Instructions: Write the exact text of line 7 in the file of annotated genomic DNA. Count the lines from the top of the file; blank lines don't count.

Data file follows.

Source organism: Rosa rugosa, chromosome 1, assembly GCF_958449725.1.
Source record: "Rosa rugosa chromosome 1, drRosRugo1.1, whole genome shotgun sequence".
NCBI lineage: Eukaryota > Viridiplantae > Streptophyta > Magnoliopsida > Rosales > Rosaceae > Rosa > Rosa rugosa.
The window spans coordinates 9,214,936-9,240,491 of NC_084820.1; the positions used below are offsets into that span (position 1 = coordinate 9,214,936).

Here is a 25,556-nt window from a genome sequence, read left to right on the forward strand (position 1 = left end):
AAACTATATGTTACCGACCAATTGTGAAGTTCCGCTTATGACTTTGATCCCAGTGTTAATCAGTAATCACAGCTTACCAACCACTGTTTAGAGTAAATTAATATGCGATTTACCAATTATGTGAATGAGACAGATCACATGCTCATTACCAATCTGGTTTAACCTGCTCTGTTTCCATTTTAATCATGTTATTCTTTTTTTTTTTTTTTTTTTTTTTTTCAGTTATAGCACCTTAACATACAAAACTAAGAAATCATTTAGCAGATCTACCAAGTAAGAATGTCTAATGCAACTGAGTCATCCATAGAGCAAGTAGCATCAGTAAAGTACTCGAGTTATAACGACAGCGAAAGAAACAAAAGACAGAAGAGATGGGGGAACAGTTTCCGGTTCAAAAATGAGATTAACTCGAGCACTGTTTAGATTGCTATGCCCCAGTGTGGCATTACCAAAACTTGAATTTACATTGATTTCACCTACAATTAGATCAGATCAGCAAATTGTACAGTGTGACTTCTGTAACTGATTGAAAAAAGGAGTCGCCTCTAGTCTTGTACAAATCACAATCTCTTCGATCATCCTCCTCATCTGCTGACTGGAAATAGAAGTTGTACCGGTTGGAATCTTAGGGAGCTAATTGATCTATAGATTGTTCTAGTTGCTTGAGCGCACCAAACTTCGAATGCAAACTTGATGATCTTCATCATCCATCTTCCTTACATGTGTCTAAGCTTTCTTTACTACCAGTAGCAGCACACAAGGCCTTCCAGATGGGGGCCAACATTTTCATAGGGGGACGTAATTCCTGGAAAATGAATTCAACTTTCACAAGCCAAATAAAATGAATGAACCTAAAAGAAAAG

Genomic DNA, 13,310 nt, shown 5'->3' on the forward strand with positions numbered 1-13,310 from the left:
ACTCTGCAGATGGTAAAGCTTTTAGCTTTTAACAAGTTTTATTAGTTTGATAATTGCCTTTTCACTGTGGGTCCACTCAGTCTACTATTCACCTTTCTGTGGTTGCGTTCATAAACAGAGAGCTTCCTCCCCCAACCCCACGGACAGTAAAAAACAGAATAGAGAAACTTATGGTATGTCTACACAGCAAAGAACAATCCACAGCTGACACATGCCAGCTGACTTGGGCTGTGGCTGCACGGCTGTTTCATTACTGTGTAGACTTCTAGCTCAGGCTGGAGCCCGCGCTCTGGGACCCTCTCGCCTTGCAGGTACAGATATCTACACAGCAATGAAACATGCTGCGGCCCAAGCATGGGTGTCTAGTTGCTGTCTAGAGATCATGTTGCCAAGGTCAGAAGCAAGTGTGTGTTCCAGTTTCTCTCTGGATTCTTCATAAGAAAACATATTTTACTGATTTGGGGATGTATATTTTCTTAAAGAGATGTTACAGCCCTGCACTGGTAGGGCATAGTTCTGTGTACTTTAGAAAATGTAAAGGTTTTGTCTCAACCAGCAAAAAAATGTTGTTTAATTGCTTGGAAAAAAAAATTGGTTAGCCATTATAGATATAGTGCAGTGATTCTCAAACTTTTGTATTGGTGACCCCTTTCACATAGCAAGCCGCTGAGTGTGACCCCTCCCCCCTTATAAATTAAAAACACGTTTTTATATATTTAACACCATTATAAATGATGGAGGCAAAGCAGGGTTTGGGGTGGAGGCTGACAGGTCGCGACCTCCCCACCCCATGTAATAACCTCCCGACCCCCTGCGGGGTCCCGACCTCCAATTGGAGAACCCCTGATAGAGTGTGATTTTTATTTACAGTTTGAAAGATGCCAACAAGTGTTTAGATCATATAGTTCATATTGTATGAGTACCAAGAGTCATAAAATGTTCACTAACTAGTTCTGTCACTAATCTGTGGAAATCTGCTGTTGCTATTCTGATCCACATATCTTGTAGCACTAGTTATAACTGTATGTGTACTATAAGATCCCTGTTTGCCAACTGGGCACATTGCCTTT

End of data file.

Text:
Genomic DNA, 13,310 nt, shown 5'->3' on the forward strand with positions numbered 1-13,310 from the left: